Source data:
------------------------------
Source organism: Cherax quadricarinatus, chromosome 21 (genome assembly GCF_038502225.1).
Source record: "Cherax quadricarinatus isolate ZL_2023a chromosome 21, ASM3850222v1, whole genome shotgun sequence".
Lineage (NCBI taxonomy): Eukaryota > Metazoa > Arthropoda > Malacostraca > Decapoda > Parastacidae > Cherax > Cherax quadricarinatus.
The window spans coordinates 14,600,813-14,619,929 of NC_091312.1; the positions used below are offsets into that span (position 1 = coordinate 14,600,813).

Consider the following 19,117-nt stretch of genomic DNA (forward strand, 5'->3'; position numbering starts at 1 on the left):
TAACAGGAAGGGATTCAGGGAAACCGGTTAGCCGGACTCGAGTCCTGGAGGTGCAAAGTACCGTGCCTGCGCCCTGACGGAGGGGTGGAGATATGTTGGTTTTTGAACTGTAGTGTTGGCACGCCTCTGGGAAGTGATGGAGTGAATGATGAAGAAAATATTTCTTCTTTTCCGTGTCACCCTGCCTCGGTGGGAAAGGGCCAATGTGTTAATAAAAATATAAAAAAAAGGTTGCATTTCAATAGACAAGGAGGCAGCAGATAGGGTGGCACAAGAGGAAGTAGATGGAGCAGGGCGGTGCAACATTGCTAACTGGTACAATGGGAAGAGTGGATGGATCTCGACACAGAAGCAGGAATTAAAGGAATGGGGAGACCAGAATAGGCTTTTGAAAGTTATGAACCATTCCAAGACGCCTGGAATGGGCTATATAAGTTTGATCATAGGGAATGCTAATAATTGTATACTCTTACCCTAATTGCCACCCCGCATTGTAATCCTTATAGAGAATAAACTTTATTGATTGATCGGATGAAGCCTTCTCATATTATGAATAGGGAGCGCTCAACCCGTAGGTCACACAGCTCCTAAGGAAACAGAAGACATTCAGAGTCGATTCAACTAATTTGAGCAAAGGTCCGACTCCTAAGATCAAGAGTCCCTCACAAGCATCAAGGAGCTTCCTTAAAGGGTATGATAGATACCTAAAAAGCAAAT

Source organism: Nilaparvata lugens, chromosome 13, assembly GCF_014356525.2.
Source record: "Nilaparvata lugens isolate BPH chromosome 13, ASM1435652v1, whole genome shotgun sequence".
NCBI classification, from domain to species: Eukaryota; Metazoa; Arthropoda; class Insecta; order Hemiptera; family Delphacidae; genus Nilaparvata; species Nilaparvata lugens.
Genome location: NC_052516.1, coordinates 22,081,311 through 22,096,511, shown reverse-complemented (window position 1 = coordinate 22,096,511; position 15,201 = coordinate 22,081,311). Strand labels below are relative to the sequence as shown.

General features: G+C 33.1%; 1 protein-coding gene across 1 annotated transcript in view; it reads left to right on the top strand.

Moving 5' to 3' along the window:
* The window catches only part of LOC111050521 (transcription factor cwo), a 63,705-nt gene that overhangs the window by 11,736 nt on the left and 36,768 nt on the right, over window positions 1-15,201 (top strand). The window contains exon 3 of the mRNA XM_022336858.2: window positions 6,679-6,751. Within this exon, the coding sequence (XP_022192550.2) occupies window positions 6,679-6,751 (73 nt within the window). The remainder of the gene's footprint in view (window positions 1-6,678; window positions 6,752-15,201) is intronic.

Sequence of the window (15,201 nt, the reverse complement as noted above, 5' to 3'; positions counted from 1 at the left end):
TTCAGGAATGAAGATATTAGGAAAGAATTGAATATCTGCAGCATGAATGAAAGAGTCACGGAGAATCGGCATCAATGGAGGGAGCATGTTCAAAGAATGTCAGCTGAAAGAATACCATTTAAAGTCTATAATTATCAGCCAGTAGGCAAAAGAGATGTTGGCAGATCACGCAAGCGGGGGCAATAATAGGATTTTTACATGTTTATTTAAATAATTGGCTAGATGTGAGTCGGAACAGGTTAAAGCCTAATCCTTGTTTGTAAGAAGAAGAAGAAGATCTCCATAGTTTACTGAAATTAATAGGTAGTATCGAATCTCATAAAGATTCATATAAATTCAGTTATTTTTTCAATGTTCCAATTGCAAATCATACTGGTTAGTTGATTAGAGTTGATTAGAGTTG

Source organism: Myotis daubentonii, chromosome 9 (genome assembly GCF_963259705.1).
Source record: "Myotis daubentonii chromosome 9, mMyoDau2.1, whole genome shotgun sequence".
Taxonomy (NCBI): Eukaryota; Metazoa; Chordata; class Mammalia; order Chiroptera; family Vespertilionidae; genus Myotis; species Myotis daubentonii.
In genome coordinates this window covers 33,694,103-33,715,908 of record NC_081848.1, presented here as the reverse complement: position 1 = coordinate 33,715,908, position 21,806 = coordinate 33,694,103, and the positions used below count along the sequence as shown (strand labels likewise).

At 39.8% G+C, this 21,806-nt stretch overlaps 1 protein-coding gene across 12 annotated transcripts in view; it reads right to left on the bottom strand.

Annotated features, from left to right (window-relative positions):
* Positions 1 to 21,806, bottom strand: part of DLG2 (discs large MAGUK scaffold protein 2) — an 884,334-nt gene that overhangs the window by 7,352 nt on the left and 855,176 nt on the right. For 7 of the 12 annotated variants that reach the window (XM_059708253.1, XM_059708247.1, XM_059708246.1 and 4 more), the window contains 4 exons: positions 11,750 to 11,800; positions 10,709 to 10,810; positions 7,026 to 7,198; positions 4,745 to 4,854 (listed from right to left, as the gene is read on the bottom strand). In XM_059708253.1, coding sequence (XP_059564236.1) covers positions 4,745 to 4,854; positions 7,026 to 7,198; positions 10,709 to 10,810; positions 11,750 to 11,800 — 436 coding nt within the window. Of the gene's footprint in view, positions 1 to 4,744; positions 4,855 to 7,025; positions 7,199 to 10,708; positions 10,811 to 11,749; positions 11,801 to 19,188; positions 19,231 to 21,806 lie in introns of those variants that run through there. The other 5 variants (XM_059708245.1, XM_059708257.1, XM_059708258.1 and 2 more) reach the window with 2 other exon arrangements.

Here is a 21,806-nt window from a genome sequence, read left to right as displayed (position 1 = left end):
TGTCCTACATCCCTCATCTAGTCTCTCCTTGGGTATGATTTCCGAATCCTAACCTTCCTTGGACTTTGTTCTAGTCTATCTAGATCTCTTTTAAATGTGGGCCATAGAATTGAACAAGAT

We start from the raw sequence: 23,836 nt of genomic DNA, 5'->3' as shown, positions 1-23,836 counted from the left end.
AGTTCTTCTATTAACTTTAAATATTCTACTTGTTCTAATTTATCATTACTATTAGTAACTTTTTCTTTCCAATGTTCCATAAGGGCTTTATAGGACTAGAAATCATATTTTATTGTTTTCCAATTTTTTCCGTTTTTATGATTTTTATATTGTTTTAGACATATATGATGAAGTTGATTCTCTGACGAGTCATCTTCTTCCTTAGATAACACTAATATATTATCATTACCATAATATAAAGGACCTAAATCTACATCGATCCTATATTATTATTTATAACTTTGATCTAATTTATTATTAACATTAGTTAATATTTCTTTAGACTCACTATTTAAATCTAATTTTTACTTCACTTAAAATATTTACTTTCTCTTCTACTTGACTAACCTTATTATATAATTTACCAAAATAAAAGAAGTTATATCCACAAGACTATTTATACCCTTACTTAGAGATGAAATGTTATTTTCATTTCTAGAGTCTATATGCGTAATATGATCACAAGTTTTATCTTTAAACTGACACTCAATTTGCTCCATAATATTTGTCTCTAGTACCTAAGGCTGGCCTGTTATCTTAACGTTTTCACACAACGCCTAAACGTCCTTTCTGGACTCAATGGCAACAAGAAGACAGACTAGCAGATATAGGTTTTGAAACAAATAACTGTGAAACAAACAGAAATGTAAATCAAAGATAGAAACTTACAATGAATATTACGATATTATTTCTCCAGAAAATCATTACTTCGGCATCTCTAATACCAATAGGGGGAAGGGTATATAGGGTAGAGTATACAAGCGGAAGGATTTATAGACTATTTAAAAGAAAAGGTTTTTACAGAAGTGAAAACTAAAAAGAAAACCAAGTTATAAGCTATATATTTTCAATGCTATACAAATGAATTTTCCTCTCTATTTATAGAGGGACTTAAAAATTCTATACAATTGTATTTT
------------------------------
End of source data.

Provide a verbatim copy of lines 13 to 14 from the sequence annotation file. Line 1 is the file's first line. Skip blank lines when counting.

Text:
* The window catches only part of LOC111050521 (transcription factor cwo), a 63,705-nt gene that overhangs the window by 11,736 nt on the left and 36,768 nt on the right, over window positions 1-15,201 (top strand). The window contains exon 3 of the mRNA XM_022336858.2: window positions 6,679-6,751. Within this exon, the coding sequence (XP_022192550.2) occupies window positions 6,679-6,751 (73 nt within the window). The remainder of the gene's footprint in view (window positions 1-6,678; window positions 6,752-15,201) is intronic.

Sequence of the window (15,201 nt, the reverse complement as noted above, 5' to 3'; positions counted from 1 at the left end):